GMAT Practice Question (One of Hundreds)
Years ago, some in the government's intelligence community feared the work of telecommunications researchers at then-emerging private security firms. The government experts concluded that these private firms posed the biggest risk to successful government espionage. As the private security firms began publicly releasing and advertising encryption algorithms and other security products, these government experts saw support for their conclusion when an encryption algorithm that government experts could not break began appearing in countless emails.
Which of the following, if true, most weakens the conclusion of the government experts referred to above?
Correct Answer: C
The government experts concluded that "private firms posed the biggest risk to successful government espionage" and they supported this conclusion by assuming that the unbreakable encryption algorithm in emails came from the private security firms, which had just begun selling encryption algorithms. In order to weaken the conclusion of the government experts, you need to find evidence supporting the belief that the unbreakable algorithm did not come from the private security firms but from another source (such as free open-source developers).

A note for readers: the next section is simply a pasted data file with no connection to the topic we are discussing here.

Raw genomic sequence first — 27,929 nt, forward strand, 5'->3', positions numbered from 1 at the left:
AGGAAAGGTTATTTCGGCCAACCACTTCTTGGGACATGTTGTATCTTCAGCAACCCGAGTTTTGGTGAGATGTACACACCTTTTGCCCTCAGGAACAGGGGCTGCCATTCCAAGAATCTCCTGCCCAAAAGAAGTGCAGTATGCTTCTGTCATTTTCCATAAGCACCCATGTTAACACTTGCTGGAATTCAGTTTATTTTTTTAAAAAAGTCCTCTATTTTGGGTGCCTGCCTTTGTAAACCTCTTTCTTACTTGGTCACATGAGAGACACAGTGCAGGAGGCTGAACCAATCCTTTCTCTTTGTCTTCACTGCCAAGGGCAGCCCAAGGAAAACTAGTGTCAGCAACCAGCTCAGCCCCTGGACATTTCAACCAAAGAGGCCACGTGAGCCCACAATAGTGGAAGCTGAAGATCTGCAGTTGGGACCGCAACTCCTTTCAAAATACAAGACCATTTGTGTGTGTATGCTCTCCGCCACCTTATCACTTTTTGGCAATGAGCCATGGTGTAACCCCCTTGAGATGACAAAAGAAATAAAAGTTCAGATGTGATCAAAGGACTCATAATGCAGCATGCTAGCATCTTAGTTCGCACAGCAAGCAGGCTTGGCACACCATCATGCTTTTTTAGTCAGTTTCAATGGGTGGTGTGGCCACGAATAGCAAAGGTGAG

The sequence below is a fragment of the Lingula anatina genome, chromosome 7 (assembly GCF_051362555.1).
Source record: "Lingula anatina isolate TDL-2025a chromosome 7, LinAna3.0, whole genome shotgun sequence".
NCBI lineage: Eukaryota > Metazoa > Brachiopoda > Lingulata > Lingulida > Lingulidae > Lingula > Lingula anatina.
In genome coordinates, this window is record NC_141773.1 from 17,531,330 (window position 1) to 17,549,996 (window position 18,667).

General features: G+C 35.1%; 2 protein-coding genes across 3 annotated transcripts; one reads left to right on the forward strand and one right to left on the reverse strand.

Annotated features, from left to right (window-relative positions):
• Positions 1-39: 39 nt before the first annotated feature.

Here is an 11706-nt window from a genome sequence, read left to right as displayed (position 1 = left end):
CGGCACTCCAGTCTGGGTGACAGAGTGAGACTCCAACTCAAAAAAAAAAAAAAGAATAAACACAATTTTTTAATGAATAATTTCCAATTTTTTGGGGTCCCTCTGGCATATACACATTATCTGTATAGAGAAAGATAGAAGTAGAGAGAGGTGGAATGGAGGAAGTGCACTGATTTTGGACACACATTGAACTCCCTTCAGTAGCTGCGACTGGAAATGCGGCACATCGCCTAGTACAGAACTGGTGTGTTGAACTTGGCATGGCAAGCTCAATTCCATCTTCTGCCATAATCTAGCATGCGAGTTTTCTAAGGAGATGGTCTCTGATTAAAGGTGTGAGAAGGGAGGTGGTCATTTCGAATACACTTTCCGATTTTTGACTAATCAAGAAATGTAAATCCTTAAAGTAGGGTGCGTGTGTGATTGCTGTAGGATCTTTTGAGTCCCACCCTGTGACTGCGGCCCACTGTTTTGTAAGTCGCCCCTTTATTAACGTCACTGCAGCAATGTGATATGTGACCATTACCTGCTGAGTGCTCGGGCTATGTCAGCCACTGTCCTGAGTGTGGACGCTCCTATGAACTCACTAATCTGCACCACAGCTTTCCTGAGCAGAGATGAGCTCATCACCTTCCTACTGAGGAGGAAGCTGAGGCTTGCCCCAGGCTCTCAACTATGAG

- This answer strengthens the conclusion of the government experts by bolstering the claim that the products developed by the private security firms were very difficult to break—and this was the fear of some government experts.
- This answer does not state that the "other members of the private sector and academia" broke the encryption algorithm and we cannot assume this. If this were true, the algorithm would not be as strong as the government experts suspected and it would almost certainly not be "encryption algorithm that government experts could not break."
- This answer undermines the government experts' conclusion that the private security firms posed "the biggest risk" as ex-government code breakers admitted that a public-sector open-source freely-available product posed the most difficulty in breaking.
- This answer is not relevant since a foreign government's ability to infiltrate an espionage operation is not related to the conclusion that the difficulty experienced in breaking email encryption occurred because of products released by private telecommunications companies. Further, this answer provides no basis to conclude or even assume that the private security firms were not the source of the unbreakable algorithm.
- The publication of information about the strength and benefit of the privately-developed encryption algorithms would not disprove that private security firms were behind the difficult to break email encryption algorithm experienced by the government.